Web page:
What does social science know?

Marc Bellemare wrote a post "For Fellow Teachers: Revised Primers on Linear Regression and Causality." Good stuff for students too -- not just teachers. The primers are PDFs on linear regression (6 pages) and causality (3 pages), and they're either 1) a concise summary if you're studying this stuff already, or 2) something you should really read if you don't have any background in quantitative methods. I also really enjoyed an essay by Jim Manzi that Marc links to, titled "What Social Science Does -- and Doesn't -- Know." Manzi reviews the history of experimentation in natural sciences, and then in social sciences. He discusses why it's more difficult to extrapolate from randomized trials in the social sciences due to greater 'causal density,' amongst other reasons. Manzi summarized a lot of research in criminology (a field I didn't even know used many field trials) and ends with some conclusions that seem sharp (emphasis added):

...After reviewing experiments not just in criminology but also in welfare-program design, education, and other fields, I propose that three lessons emerge consistently from them.

First, few programs can be shown to work in properly randomized and replicated trials. Despite complex and impressive-sounding empirical arguments by advocates and analysts, we should be very skeptical of claims for the effectiveness of new, counterintuitive programs and policies, and we should be reluctant to trump the trial-and-error process of social evolution in matters of economics or social policy.

Second, within this universe of programs that are far more likely to fail than succeed, programs that try to change people are even more likely to fail than those that try to change incentives. A litany of program ideas designed to push welfare recipients into the workforce failed when tested in those randomized experiments of the welfare-reform era; only adding mandatory work requirements succeeded in moving people from welfare to work in a humane fashion. And mandatory work-requirement programs that emphasize just getting a job are far more effective than those that emphasize skills-building. Similarly, the list of failed attempts to change people to make them less likely to commit crimes is almost endless—prisoner counseling, transitional aid to prisoners, intensive probation, juvenile boot camps—but the only program concept that tentatively demonstrated reductions in crime rates in replicated RFTs was nuisance abatement, which changes the environment in which criminals operate....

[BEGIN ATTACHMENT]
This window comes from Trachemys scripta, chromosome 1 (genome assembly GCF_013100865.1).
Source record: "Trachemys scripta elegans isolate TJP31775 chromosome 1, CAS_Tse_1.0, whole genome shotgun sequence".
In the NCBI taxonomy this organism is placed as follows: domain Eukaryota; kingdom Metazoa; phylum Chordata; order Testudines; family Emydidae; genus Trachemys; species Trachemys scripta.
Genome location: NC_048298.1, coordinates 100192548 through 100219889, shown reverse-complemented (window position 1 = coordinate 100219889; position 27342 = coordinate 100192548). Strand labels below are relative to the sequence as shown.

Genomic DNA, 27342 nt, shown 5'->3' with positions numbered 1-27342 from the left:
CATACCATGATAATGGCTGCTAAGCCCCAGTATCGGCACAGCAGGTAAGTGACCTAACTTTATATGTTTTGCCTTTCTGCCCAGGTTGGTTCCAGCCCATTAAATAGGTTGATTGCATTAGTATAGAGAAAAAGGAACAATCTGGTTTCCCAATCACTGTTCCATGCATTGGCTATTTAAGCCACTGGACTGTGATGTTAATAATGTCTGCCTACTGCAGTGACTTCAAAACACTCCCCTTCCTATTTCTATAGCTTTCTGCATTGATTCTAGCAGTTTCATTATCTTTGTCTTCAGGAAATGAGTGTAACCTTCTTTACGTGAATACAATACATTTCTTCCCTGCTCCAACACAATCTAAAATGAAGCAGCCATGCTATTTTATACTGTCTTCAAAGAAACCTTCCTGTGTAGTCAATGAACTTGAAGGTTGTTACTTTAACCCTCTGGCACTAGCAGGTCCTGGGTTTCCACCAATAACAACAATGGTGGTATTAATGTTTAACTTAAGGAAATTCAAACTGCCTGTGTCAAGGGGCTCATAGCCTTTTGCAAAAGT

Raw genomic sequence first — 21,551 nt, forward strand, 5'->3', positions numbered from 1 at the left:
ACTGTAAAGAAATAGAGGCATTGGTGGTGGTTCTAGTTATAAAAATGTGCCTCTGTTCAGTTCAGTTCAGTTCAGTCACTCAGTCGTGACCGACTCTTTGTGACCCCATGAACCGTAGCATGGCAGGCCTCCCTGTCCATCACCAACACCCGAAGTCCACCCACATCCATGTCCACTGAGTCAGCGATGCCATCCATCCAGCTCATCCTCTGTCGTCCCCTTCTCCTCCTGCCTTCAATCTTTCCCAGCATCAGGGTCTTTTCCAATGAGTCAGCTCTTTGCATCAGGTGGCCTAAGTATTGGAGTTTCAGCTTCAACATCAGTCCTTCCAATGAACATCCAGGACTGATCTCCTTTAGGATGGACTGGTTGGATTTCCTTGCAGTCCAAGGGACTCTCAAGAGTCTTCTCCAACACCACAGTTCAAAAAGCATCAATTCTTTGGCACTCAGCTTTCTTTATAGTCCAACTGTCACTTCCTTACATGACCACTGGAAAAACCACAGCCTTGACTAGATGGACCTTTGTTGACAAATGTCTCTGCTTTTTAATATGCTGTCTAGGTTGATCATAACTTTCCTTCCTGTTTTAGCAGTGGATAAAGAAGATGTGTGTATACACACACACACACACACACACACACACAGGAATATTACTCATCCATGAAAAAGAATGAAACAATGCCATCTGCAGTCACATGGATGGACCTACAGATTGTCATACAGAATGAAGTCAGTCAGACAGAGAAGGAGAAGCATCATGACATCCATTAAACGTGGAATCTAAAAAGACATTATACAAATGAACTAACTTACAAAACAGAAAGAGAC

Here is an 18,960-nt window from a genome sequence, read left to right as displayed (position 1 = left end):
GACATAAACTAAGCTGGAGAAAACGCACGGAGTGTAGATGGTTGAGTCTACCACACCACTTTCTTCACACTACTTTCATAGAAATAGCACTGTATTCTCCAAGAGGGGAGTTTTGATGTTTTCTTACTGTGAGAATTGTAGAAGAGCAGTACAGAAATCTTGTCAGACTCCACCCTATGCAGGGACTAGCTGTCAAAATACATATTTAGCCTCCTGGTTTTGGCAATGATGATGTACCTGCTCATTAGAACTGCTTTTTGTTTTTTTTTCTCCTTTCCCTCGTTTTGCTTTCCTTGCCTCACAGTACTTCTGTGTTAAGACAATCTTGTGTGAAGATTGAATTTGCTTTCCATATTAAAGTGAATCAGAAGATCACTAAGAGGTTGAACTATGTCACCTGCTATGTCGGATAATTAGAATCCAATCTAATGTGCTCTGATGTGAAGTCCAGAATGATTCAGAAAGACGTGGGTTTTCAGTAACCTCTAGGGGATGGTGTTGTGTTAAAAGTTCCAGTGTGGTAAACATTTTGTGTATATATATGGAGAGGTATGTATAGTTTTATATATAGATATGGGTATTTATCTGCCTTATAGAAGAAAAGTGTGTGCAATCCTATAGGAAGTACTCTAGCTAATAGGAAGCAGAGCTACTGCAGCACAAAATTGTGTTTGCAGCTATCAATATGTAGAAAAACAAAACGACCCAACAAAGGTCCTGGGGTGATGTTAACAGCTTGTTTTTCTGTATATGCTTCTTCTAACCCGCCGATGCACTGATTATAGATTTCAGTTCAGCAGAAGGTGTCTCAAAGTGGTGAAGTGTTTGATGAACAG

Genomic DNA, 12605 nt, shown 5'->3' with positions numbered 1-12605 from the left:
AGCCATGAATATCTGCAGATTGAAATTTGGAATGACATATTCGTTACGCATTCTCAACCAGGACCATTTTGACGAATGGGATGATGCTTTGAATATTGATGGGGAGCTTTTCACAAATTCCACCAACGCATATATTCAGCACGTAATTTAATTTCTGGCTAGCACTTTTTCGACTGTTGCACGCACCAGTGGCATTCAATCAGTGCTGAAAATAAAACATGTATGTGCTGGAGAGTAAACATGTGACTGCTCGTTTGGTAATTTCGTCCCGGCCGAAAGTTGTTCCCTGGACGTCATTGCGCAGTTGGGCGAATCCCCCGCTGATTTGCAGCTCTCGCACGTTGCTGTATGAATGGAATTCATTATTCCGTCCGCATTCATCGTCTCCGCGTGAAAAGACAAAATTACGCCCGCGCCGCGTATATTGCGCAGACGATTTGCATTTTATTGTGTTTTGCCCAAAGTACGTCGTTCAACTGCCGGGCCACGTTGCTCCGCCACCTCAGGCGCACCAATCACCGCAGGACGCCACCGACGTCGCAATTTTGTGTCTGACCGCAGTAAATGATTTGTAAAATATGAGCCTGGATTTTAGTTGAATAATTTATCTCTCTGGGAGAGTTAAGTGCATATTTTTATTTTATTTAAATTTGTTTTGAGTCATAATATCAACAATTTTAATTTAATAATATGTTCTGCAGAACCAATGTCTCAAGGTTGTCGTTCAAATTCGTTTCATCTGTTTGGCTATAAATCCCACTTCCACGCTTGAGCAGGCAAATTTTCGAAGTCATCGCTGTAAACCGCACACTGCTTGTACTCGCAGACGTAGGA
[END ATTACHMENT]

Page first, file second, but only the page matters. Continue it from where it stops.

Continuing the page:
I'd note here that many researchers and policymakers who are interested in health-related behavior change have been moving away from simply providing information or attempting to persuade people to change their behavior, and moving towards changing the unhealthy environments in which we live. NYC Health Commissioner Thomas Farley spoke explicitly about this shift in emphasis when he addressed us summer interns back in June. That approach is a direct response to frustration with the small returns from many behavioral intervention approaches, and an acknowledgment that we humans are stubborn creatures whose behavior is shaped (more than we'd like to admit) by our environments.

Manzi concludes:

And third, there is no magic. Those rare programs that do work usually lead to improvements that are quite modest, compared with the size of the problems they are meant to address or the dreams of advocates.

Right, no pie in the sky. If programs or policies had huge effects they'd be much easier to measure, for one. Read it all.